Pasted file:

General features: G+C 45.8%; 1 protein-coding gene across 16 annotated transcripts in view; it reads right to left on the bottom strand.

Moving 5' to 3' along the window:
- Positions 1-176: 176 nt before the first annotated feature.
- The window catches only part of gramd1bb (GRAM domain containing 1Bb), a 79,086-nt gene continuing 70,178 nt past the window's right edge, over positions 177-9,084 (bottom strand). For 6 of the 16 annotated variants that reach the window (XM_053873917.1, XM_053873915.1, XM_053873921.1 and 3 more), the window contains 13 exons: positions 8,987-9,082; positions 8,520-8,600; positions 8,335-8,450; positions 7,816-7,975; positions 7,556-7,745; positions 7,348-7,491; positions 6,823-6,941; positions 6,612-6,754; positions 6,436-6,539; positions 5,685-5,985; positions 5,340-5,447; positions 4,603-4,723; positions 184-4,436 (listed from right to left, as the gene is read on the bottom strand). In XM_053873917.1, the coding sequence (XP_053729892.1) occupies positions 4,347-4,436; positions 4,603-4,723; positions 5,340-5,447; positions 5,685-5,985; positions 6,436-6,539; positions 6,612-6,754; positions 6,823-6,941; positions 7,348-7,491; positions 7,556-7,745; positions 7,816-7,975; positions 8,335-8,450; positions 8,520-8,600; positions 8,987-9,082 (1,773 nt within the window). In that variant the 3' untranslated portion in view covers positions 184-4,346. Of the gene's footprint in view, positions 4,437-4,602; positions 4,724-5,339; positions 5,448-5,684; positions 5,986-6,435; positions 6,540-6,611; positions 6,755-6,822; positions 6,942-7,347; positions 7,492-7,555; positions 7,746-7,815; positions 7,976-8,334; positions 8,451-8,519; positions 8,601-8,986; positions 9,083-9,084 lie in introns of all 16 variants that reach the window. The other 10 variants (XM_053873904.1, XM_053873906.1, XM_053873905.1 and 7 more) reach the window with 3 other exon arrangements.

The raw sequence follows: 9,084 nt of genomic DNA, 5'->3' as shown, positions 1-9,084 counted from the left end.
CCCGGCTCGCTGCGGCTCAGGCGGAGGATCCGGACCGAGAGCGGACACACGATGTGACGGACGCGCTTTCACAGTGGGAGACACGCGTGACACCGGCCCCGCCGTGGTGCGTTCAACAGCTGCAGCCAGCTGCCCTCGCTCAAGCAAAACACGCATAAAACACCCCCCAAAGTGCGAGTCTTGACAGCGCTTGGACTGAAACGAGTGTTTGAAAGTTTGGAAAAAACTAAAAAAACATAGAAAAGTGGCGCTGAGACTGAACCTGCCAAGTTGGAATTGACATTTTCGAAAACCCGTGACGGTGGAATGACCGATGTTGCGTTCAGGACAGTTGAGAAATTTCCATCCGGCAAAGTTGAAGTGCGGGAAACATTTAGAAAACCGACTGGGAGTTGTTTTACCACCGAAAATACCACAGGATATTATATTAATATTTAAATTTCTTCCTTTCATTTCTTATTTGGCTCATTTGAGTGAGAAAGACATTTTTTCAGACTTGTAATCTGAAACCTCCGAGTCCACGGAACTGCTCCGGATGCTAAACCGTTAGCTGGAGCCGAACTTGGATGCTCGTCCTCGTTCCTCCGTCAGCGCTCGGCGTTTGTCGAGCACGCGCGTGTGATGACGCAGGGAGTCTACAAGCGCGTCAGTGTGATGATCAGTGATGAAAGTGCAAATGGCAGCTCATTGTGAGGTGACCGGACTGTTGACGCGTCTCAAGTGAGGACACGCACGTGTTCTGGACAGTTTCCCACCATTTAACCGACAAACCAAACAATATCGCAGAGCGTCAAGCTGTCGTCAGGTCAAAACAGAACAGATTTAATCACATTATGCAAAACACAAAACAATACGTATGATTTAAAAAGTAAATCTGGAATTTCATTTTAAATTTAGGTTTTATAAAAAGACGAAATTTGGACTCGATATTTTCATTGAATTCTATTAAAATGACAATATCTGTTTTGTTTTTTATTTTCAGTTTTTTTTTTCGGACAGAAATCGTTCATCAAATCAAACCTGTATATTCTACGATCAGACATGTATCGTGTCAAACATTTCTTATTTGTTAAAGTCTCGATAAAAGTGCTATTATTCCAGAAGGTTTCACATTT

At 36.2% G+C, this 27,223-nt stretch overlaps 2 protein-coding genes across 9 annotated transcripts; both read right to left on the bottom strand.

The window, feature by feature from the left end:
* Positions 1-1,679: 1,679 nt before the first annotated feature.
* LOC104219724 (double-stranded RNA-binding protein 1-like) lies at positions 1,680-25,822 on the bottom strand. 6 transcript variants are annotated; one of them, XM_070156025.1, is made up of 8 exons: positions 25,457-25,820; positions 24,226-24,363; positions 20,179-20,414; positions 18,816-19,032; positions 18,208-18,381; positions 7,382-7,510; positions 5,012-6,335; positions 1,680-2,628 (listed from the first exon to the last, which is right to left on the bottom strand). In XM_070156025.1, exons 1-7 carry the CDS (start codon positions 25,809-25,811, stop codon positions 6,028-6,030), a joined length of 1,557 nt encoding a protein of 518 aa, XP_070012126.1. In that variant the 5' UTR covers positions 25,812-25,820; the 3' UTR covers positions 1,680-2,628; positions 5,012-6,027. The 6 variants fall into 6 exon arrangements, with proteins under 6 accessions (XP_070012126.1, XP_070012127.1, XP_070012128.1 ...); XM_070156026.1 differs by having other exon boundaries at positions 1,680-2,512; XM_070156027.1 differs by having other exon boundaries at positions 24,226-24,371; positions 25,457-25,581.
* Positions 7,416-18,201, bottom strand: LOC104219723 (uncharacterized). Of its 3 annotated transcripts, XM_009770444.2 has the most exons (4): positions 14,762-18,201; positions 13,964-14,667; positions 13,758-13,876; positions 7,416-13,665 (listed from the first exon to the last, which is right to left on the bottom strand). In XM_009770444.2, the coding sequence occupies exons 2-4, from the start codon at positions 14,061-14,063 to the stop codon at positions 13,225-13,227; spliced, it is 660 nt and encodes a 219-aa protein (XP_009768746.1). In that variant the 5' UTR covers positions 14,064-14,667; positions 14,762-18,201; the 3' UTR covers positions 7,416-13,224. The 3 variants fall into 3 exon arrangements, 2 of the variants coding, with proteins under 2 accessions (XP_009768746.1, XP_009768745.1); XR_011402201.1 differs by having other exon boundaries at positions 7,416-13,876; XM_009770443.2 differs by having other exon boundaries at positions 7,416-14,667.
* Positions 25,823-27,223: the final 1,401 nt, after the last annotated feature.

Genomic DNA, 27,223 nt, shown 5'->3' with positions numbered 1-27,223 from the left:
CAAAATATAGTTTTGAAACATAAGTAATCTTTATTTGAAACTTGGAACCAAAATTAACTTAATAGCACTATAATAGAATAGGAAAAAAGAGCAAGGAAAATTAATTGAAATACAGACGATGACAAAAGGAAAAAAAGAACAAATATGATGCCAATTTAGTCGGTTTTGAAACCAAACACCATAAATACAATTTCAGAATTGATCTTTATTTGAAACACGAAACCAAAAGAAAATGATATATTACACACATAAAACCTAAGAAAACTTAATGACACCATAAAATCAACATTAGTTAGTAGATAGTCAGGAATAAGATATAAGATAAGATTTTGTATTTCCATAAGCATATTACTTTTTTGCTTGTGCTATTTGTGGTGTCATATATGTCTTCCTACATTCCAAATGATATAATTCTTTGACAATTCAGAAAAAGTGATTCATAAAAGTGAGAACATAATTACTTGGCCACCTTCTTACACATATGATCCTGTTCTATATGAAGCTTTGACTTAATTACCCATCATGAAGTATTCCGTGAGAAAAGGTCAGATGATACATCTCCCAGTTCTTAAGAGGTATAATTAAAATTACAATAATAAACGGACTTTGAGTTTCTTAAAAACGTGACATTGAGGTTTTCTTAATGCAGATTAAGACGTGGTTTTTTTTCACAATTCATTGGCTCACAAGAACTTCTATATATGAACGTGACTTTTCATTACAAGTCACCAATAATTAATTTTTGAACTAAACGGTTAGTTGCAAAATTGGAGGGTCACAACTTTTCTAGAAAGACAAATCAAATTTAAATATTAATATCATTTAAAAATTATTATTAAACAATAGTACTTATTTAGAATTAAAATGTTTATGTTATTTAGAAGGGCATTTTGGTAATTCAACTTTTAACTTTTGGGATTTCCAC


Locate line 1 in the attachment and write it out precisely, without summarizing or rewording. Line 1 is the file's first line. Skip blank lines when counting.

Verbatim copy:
General features: G+C 45.8%; 1 protein-coding gene across 16 annotated transcripts in view; it reads right to left on the bottom strand.